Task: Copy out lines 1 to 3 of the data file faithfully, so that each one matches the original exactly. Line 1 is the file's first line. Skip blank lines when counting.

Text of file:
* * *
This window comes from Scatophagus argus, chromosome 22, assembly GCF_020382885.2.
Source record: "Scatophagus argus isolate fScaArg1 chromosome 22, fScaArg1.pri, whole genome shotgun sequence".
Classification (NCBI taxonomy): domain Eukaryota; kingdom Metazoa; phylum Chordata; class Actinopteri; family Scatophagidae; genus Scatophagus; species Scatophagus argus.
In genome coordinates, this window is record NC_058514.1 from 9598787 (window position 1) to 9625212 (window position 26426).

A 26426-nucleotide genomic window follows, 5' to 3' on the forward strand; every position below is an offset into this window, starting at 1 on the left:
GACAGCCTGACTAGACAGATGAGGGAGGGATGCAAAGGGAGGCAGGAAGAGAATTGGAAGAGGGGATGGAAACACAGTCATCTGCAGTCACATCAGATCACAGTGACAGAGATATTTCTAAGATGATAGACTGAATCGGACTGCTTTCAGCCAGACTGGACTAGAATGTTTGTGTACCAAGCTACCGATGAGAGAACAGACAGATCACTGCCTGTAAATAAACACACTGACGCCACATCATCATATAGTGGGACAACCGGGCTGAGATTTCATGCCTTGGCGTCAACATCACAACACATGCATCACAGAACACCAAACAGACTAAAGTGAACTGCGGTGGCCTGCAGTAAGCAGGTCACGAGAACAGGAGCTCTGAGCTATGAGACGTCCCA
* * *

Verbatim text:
This window comes from Scatophagus argus, chromosome 22, assembly GCF_020382885.2.
Source record: "Scatophagus argus isolate fScaArg1 chromosome 22, fScaArg1.pri, whole genome shotgun sequence".
Classification (NCBI taxonomy): domain Eukaryota; kingdom Metazoa; phylum Chordata; class Actinopteri; family Scatophagidae; genus Scatophagus; species Scatophagus argus.